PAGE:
You don’t have to have a Ph.D. in neuroscience to know that some people really love Apple. Thanks to a recent investigation, it turns out that merely looking at images of Apple products causes the brains of its most ardent supporters to respond just as a religious person’s brain does when he or she views iconography.
Recently the BBC began airing Superbrands, a documentary that examines the logic-defying success of global brands such as Apple, Facebook, and Twitter. In addition to filming the “revival-like” atmosphere at a new store opening, the program arranged for neuroscientists to examine the brain of a fan so dedicated, he claims he never stops thinking about Apple.
Digital Trends describes the encounter between Superbrands presenter Alex Riley and this fan:
Riley contacted the editor of World of Apple, Alex Brooks, an Apple worshipper who claims to think about Apple 24 hours a day, which is possibly 23 hours too many for most regular people. A team of neuroscientists studied Brooks’ brain while undergoing an MRI scan, to see how it reacted to images of Apple products and (heaven forbid) non-Apple products.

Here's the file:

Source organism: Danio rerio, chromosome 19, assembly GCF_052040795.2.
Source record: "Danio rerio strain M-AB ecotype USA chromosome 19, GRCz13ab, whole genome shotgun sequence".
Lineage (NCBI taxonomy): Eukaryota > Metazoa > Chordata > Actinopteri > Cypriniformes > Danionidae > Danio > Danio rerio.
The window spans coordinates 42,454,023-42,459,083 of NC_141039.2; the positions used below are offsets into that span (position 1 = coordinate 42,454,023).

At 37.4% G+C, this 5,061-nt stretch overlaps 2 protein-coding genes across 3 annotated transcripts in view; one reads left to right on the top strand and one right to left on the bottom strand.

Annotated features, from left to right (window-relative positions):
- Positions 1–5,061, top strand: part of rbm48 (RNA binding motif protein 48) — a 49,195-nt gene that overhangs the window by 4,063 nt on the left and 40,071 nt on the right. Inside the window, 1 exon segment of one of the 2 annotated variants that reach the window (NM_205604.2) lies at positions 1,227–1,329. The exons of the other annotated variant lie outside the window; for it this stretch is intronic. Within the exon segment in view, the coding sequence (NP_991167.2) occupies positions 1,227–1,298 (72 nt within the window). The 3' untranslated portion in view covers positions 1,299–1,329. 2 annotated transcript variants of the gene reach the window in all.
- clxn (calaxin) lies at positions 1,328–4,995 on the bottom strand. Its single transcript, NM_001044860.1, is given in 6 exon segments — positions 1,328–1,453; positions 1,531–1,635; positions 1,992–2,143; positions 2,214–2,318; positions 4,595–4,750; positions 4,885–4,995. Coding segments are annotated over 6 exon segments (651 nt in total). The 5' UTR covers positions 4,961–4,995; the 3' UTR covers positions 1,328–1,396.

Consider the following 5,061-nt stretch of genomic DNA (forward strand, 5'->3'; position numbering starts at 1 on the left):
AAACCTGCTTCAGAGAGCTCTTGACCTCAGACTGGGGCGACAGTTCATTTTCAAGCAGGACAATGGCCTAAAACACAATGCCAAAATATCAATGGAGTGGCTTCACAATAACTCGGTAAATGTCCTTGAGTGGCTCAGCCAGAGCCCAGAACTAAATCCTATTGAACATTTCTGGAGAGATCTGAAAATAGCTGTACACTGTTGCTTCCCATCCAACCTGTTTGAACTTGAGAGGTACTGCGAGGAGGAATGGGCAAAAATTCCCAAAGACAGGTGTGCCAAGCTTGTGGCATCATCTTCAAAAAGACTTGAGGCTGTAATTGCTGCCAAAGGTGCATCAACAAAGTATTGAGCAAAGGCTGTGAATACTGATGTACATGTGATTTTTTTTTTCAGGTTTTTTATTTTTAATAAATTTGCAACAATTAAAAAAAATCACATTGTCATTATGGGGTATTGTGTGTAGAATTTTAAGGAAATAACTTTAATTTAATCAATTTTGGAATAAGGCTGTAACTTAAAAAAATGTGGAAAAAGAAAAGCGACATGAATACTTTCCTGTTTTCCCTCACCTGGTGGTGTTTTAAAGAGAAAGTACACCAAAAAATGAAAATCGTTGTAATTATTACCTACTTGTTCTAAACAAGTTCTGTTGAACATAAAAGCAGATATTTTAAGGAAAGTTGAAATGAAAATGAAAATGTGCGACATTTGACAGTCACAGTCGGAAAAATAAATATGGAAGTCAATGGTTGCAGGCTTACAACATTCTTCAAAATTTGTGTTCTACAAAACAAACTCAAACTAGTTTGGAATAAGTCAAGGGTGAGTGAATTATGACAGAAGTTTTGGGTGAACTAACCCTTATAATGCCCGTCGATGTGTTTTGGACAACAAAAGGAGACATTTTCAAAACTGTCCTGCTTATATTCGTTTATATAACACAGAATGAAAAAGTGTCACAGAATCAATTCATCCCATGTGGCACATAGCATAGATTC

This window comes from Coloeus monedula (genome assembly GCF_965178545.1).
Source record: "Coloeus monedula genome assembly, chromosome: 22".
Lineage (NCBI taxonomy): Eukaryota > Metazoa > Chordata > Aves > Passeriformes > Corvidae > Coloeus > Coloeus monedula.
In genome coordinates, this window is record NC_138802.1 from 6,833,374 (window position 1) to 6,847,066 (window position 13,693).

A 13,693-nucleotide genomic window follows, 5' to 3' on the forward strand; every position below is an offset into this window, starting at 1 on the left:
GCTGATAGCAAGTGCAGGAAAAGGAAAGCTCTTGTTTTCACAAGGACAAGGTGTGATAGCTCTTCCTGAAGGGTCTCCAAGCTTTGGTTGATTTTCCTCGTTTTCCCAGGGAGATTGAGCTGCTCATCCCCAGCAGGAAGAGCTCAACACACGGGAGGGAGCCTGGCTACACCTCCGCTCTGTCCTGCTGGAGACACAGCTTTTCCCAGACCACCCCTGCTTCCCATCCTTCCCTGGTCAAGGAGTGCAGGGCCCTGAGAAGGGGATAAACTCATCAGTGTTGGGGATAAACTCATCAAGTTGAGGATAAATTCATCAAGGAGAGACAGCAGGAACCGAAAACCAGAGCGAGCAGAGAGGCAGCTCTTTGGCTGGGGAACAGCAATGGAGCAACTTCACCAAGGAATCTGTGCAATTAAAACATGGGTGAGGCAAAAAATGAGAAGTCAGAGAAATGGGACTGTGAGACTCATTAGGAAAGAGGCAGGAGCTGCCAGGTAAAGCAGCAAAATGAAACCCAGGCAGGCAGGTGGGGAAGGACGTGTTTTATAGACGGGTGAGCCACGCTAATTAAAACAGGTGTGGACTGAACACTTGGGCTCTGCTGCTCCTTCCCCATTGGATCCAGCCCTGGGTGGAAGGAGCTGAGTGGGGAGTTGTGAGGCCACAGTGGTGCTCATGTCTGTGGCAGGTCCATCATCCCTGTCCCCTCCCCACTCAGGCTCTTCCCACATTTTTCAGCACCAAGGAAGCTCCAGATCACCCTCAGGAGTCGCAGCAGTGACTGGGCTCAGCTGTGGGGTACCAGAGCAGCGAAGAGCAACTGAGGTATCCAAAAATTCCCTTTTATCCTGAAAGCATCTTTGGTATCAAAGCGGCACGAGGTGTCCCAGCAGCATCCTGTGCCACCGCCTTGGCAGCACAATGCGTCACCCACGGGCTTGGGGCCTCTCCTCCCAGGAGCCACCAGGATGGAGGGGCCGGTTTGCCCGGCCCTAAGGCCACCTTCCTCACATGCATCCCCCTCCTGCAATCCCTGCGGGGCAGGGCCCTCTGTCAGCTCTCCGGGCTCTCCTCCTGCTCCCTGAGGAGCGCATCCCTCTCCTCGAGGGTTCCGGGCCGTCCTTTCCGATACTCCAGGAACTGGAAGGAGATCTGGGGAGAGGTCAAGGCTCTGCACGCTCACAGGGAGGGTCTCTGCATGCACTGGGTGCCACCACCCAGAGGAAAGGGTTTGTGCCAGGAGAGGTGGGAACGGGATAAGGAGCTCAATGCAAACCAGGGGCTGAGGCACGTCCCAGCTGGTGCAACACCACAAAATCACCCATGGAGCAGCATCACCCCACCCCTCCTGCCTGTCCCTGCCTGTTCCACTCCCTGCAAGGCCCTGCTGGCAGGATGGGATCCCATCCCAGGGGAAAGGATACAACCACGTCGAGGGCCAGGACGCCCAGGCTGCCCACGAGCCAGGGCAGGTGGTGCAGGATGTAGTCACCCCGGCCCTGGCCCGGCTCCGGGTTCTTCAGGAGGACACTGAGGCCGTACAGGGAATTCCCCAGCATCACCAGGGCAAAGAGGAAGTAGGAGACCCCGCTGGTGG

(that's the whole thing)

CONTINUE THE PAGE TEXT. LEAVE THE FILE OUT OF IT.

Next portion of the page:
According to the neuroscientists, the scan revealed that there were marked differences in Brooks’ reactions to the different products. Previously, the scientists had studied the brains of those of religious faith, and they found that, as Riley puts it: “The Apple products are triggering the same bits of [Brooks'] brain as religious imagery triggers in a person of faith.”
How are we to interpret such information? If we ignore the study’s alarmingly small sample size for a moment, it seems clear that Apple technology strikes a chord within some users that goes beyond utility. Riley speculates that Apple finds a way to tap into the human need to communicate, and this fuels the brand’s unparalleled success.
We live in an age that is dominated by technology, much as the end of the 19th century was forever changed by the advent of industry. It is not terribly surprising that symbols of the progress of our times would inspire a type of religious fervor. Perhaps if scientists had been able to show an industrialists pictures of a coal mine, a smoke stack, or even a locomotive, they would have seen similar results.